Another such sub-facet that both reflects and encourages cultural hegemony in the How To Train Your Dragon franchise is that of over-determination, when similar ideological goals are shared and endorsed by multiple texts and social institutions, thus becoming viewed as ‘natural’ or ‘normal.’[18] Culture industry plays a very large part in this aspect of ideology, so many of the same elements play out here, such as dragon training classes versus actual dragon training, and the Book of Dragons before and after its re-writing, with additional supplementation from the Dragoneye. However, there are specific events that could also fall under this category, because of their enforcement of the ideals of the time of their happening. Two such events occurred prior to the first film (though were told in flashback from in the second), and can be seen as influencing the “kill on sight” ideal of the past Berk.

The first of these two, chronologically told first in the film, is Drago’s attack on the gathering of chiefs. The gathering was, of course, to discuss what to do about the dragon menace, and the absolute last thing that was to be expected was a dragon attack then and there.[19] Although it does not serve to quite as solidly cement the “dragons are evil” ideal as the second example does, particularly because of the timing of the attack in relation to Drago’s rejection and because the dragons were armored and thus not wild, it still reinforces Stoick’s view that they are dangerous, as having come out of such an experience as the only survivor no doubt left a traumatic mark.

The second is the dragon raid to which Stoick lost Valka. During that fateful night, a dragon broke into the Haddock’s house, and when Stoick realized what had happened, attempted to slay it, not knowing that Valka had already confronted the Stormcutter, who had done nothing more than attempt to play with the child it found within the cradle, and who had only studied Valka when it realized she was watching it, sword drawn for defense. Seeing only a dangerous beast ready to attack, Stoick charged, provoking the Stormcutter into setting the house alight, and while Stoick was busy rescuing Hiccup and getting them both out alive, the dragon flew off with Valka—not to eat, as Stoick and the rest of the village assumed, but to take back to the sanctuary, perhaps realizing a kindred spirit.[20] Unable to know this, however, Stoick assumed the worst, and this would have only furthered the idea that the dragons must be killed and the raids stopped at all costs.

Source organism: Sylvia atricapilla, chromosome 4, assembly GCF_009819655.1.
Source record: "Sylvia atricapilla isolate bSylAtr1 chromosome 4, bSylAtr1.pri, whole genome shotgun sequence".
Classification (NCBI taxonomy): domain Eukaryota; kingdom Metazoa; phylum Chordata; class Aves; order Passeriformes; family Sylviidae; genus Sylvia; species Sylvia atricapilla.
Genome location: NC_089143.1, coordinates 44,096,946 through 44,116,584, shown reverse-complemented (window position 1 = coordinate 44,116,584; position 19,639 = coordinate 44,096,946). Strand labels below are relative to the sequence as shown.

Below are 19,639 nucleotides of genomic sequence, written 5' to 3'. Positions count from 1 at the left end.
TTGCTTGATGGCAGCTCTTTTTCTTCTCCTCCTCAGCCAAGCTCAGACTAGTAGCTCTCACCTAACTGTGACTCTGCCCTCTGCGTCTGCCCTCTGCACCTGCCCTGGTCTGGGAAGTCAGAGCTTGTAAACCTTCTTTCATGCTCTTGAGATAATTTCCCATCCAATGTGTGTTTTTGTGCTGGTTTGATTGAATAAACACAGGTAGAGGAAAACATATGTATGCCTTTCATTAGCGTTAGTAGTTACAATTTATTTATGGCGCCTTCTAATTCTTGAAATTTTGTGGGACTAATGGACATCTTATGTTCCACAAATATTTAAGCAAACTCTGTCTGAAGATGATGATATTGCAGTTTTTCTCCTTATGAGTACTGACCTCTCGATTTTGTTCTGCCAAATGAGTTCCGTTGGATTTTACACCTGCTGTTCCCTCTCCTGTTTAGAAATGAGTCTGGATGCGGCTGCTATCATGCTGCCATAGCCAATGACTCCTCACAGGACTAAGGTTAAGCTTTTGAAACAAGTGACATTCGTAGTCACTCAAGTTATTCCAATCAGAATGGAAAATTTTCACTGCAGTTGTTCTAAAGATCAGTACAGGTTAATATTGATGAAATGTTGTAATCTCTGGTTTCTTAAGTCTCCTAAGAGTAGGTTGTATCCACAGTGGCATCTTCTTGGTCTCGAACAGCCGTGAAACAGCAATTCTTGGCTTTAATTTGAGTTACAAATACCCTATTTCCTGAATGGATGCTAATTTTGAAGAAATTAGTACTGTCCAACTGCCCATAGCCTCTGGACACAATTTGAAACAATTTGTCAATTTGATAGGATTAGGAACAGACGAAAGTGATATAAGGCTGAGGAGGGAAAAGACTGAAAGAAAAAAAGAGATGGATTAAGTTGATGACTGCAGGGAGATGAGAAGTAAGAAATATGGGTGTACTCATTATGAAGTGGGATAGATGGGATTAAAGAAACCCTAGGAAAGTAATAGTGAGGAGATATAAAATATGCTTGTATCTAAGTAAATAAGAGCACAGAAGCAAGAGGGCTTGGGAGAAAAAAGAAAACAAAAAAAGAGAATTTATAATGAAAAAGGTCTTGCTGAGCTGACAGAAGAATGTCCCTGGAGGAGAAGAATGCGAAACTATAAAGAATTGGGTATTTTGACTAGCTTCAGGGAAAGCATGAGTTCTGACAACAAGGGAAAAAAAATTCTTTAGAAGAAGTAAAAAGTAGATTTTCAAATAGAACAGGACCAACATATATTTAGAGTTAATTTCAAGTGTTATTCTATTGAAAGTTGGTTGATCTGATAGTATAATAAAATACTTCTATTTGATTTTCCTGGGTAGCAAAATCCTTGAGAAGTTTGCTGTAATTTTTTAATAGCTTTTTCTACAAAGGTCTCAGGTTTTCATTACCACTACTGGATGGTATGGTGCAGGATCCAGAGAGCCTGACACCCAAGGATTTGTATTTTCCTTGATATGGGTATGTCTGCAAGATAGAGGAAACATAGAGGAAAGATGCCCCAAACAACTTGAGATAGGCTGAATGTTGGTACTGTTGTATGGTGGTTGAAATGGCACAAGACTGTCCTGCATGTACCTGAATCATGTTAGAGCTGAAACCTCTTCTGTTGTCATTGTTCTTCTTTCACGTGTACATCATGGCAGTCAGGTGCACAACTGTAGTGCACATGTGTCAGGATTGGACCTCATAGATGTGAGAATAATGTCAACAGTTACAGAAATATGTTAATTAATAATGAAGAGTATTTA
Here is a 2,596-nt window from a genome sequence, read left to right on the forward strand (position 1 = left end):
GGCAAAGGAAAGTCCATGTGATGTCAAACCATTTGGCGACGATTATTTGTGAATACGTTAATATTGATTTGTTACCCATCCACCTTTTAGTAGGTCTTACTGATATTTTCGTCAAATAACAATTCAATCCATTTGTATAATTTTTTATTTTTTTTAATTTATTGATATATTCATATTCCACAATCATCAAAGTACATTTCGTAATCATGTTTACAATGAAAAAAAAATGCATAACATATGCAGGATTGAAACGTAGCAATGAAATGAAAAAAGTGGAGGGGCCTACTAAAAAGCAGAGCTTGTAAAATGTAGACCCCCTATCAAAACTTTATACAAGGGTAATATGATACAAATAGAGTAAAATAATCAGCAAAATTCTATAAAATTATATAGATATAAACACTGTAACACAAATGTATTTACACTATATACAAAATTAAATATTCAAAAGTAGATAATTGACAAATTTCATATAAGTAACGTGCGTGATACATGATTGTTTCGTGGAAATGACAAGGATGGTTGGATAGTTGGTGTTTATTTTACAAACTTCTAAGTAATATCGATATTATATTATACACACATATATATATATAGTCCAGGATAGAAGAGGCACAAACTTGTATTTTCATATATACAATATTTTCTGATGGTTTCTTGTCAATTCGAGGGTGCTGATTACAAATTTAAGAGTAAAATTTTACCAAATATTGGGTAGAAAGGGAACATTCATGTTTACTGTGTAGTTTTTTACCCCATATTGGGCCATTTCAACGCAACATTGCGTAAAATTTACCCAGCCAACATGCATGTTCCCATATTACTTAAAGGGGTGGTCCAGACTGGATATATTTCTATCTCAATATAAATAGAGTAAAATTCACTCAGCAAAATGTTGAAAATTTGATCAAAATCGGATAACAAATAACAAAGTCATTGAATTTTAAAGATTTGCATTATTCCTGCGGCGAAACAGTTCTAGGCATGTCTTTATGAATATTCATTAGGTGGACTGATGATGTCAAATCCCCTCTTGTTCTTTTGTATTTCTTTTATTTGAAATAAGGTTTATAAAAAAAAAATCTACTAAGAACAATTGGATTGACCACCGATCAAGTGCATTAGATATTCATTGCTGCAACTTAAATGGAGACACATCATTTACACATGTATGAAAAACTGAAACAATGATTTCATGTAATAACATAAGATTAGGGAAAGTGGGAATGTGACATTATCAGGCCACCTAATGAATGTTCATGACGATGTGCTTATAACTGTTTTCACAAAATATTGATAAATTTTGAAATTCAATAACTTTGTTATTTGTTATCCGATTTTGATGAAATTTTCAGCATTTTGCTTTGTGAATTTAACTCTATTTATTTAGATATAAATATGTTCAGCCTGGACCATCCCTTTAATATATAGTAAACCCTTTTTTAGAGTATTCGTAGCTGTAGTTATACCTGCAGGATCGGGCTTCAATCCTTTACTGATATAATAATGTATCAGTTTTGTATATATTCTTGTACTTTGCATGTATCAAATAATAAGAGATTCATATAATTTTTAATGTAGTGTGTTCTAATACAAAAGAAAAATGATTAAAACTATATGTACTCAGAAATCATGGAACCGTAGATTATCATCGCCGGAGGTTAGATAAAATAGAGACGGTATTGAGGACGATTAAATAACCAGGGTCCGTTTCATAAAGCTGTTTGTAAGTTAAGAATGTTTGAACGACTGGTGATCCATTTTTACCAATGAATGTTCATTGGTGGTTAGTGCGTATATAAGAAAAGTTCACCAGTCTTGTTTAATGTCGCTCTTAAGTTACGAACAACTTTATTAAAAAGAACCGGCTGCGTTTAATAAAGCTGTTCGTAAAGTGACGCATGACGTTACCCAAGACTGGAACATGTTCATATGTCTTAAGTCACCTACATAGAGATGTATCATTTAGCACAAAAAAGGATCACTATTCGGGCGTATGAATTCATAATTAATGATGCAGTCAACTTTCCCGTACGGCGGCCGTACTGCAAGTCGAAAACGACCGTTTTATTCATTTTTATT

The final sub-facet woven into the tapestry of the How To Train Your Dragon franchise is that of interpellation, which occurs when a person accepts that he or she is being addressed and therefore assumes an identity not their own.[21] Interestingly enough, three major examples of this theme are actually subversions of aspects of this facet, although they are no less important because of it.